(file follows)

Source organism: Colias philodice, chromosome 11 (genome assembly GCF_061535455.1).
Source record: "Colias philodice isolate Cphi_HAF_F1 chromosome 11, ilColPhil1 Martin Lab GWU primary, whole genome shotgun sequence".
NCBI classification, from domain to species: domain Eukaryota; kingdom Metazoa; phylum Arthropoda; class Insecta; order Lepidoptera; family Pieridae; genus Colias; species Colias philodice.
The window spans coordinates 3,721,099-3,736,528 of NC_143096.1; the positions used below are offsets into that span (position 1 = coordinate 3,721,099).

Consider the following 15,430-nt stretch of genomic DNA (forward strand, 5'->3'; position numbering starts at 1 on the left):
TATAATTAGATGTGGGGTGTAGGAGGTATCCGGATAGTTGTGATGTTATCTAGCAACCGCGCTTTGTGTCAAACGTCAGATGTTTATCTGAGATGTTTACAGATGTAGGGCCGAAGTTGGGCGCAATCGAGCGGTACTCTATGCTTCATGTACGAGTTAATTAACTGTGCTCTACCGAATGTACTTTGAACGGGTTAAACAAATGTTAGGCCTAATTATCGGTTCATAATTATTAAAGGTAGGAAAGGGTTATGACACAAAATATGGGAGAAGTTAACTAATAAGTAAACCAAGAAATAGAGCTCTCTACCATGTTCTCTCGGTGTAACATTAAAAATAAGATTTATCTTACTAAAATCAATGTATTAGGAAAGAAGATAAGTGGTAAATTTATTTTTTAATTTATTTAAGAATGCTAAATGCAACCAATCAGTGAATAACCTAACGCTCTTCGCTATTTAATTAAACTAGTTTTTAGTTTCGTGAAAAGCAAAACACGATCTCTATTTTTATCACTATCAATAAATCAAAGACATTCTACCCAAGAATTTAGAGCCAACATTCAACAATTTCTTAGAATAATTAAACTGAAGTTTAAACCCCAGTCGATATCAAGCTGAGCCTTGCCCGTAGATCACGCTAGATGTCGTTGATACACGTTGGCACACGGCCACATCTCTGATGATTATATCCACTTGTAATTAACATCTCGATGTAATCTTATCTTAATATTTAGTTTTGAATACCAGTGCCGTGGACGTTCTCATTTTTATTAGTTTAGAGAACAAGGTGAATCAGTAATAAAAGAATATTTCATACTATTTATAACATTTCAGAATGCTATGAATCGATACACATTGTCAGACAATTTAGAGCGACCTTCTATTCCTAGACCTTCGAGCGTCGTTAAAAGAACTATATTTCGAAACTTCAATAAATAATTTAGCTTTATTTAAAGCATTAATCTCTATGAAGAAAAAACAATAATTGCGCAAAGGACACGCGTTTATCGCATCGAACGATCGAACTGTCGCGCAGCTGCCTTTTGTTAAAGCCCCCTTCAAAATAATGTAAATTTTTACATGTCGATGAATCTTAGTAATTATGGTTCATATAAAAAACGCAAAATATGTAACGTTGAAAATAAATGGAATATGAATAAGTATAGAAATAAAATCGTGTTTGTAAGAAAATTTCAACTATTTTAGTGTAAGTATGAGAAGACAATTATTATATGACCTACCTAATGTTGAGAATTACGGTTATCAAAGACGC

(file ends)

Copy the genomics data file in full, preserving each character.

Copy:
Source organism: Colias philodice, chromosome 11 (genome assembly GCF_061535455.1).
Source record: "Colias philodice isolate Cphi_HAF_F1 chromosome 11, ilColPhil1 Martin Lab GWU primary, whole genome shotgun sequence".
NCBI classification, from domain to species: domain Eukaryota; kingdom Metazoa; phylum Arthropoda; class Insecta; order Lepidoptera; family Pieridae; genus Colias; species Colias philodice.
The window spans coordinates 3,721,099-3,736,528 of NC_143096.1; the positions used below are offsets into that span (position 1 = coordinate 3,721,099).

Consider the following 15,430-nt stretch of genomic DNA (forward strand, 5'->3'; position numbering starts at 1 on the left):
TATAATTAGATGTGGGGTGTAGGAGGTATCCGGATAGTTGTGATGTTATCTAGCAACCGCGCTTTGTGTCAAACGTCAGATGTTTATCTGAGATGTTTACAGATGTAGGGCCGAAGTTGGGCGCAATCGAGCGGTACTCTATGCTTCATGTACGAGTTAATTAACTGTGCTCTACCGAATGTACTTTGAACGGGTTAAACAAATGTTAGGCCTAATTATCGGTTCATAATTATTAAAGGTAGGAAAGGGTTATGACACAAAATATGGGAGAAGTTAACTAATAAGTAAACCAAGAAATAGAGCTCTCTACCATGTTCTCTCGGTGTAACATTAAAAATAAGATTTATCTTACTAAAATCAATGTATTAGGAAAGAAGATAAGTGGTAAATTTATTTTTTAATTTATTTAAGAATGCTAAATGCAACCAATCAGTGAATAACCTAACGCTCTTCGCTATTTAATTAAACTAGTTTTTAGTTTCGTGAAAAGCAAAACACGATCTCTATTTTTATCACTATCAATAAATCAAAGACATTCTACCCAAGAATTTAGAGCCAACATTCAACAATTTCTTAGAATAATTAAACTGAAGTTTAAACCCCAGTCGATATCAAGCTGAGCCTTGCCCGTAGATCACGCTAGATGTCGTTGATACACGTTGGCACACGGCCACATCTCTGATGATTATATCCACTTGTAATTAACATCTCGATGTAATCTTATCTTAATATTTAGTTTTGAATACCAGTGCCGTGGACGTTCTCATTTTTATTAGTTTAGAGAACAAGGTGAATCAGTAATAAAAGAATATTTCATACTATTTATAACATTTCAGAATGCTATGAATCGATACACATTGTCAGACAATTTAGAGCGACCTTCTATTCCTAGACCTTCGAGCGTCGTTAAAAGAACTATATTTCGAAACTTCAATAAATAATTTAGCTTTATTTAAAGCATTAATCTCTATGAAGAAAAAACAATAATTGCGCAAAGGACACGCGTTTATCGCATCGAACGATCGAACTGTCGCGCAGCTGCCTTTTGTTAAAGCCCCCTTCAAAATAATGTAAATTTTTACATGTCGATGAATCTTAGTAATTATGGTTCATATAAAAAACGCAAAATATGTAACGTTGAAAATAAATGGAATATGAATAAGTATAGAAATAAAATCGTGTTTGTAAGAAAATTTCAACTATTTTAGTGTAAGTATGAGAAGACAATTATTATATGACCTACCTAATGTTGAGAATTACGGTTATCAAAGACGC